You asked about emotional memory, whether I could remember some strong emotion I felt in relation to space. Of course, I have many and can perhaps describe them as unsettling – in German there is a good word for it: unheimlich – and nostalgic. These are the emotions that predominate in my memory of spaces. Nostalgic in the sense that it reminds me of something that is not there anymore. The passing of time somehow undermines the potentially positive emotions that a space might trigger, the feeling of: “I have been in such a space before.” It makes me think about the huge amount of time that has elapsed. It’s not necessarily a negative feeling but my emotions are cloudy, as if there were a filter in front of them. I have the same feeling when I look at photographs, a kind of sadness. My brother loves photography; he collects them obsessively and eventually put together one of the world’s largest collections of historical photography. He is as fascinated by it as I am depressed! The accumulation of a past that is dead and gone. I don’t keep many photographs, except postcards, which I like when they contain some information, such as a mountain pass or interesting details in architecture. But even those postcards, which are strongly anchored in my memory, are like heralds of death to me. Collecting, in the sense of accumulating objects from the past, is somehow alien to me. I’m not a collector; I’m more of a „hunter“ – always after something yet to be found. Even so, my understanding of space is deeply rooted in an awareness of memory and all the emotions that go with it. Regarding your initial question about architecture’s capacity to provoke emotions, I don’t think emotions are prompted by a specific form of architecture. It can be beautiful, ugly, banal, anything. That is also why our architecture has no signature style; I am not interested in style or references.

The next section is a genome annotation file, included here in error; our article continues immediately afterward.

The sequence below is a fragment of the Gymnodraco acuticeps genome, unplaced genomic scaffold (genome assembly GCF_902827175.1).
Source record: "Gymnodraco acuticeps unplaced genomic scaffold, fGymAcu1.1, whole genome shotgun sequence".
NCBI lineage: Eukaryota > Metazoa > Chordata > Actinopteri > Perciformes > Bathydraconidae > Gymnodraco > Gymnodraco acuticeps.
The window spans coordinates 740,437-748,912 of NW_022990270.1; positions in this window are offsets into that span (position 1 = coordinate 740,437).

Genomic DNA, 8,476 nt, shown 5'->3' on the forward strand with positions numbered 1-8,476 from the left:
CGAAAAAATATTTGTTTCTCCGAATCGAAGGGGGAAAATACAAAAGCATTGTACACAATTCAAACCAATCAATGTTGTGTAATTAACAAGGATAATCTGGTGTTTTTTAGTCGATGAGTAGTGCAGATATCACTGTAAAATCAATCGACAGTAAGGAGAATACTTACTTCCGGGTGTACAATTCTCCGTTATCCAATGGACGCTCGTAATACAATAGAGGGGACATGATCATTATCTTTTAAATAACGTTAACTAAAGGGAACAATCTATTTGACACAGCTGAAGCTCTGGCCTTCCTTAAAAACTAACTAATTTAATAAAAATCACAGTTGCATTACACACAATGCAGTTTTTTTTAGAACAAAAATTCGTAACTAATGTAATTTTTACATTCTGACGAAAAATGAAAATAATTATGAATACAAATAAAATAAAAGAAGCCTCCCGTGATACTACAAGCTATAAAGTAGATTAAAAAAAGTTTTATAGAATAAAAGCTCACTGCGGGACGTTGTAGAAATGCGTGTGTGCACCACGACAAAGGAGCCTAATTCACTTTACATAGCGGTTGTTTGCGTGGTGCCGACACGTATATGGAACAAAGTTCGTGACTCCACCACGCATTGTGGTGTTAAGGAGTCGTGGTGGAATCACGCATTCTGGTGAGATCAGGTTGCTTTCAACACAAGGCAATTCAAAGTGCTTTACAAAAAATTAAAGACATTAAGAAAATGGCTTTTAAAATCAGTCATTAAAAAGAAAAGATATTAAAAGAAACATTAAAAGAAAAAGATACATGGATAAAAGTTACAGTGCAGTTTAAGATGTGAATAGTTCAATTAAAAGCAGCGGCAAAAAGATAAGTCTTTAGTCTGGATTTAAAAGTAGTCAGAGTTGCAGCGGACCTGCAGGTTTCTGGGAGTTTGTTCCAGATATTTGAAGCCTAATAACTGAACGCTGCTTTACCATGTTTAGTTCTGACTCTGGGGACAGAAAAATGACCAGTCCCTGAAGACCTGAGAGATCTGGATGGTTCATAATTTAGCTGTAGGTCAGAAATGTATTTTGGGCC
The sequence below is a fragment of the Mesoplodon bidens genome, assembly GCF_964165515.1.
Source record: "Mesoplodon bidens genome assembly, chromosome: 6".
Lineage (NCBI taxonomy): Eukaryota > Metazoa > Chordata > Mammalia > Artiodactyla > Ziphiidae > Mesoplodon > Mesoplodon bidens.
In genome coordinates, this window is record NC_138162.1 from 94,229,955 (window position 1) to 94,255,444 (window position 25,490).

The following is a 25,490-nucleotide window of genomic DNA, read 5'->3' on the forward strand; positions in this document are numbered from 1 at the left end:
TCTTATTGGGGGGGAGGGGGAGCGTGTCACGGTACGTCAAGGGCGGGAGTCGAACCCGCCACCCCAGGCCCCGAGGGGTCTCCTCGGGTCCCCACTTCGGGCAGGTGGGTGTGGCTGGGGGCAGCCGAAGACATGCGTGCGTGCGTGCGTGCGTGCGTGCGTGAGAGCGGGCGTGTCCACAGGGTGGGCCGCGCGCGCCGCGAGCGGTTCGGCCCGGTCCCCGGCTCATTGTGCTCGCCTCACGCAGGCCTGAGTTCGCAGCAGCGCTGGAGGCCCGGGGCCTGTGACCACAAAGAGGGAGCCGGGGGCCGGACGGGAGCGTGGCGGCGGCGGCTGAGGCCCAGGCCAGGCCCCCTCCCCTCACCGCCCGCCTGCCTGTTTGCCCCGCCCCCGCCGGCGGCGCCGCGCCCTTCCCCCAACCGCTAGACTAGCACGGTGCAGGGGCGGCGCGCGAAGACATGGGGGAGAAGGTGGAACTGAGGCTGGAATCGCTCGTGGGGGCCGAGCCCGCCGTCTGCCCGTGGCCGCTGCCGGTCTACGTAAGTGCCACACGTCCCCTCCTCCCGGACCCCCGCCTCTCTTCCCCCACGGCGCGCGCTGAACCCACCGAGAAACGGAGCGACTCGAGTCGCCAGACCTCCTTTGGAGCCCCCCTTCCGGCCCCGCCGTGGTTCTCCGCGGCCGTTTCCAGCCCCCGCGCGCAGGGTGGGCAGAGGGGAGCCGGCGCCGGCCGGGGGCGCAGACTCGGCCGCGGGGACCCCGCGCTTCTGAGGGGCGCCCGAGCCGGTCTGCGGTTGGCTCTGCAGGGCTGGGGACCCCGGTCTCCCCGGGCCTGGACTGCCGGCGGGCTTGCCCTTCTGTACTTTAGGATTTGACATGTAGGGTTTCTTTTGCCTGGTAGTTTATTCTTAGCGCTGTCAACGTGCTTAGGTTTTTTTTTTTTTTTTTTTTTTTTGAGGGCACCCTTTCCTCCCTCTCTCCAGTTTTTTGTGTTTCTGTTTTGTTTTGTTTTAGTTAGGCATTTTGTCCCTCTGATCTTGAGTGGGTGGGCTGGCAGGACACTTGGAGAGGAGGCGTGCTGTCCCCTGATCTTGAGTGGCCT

Ila Bêka: To go into more detail on this point, could you describe how you experience a space, physically, emotionally, when you discover it for the first time?

Jacques: Often, almost instantly, I get a sense of whether it feels good or bad, of whether I like it or not. Not aesthetically but purely from my emotional perception of the space. In this context, architecture plays a key role. What influences how I feel the first time I enter a space? All of the architectural elements come into play.

First the light, whether it is artificial or natural and all the shadows it creates, the smell of the space that might overwhelm or bother me, the sound of a floor or of a wall – because you can also hear architecture! Then, the colours, the materials – people love touching materials, feeling their texture. The forms, the shapes, the proportions and the furnishings inside also play a role. These latter are especially important with respect to psychological patterns. I often rearrange things around me. My wife must think: “What the hell is he doing again?” When we go to a restaurant or arrive in a hotel room, for instance, I often feel tempted to change the position of the bed, or to rearrange tables and chairs around, because it doesn’t feel right in the space. Is my back in the right position with respect to the corner or to where the light comes in? Even when I am at a friend’s house, in my mind I start to rearrange the position of the furniture — and it feels embarrassing to have such narrow-minded thoughts!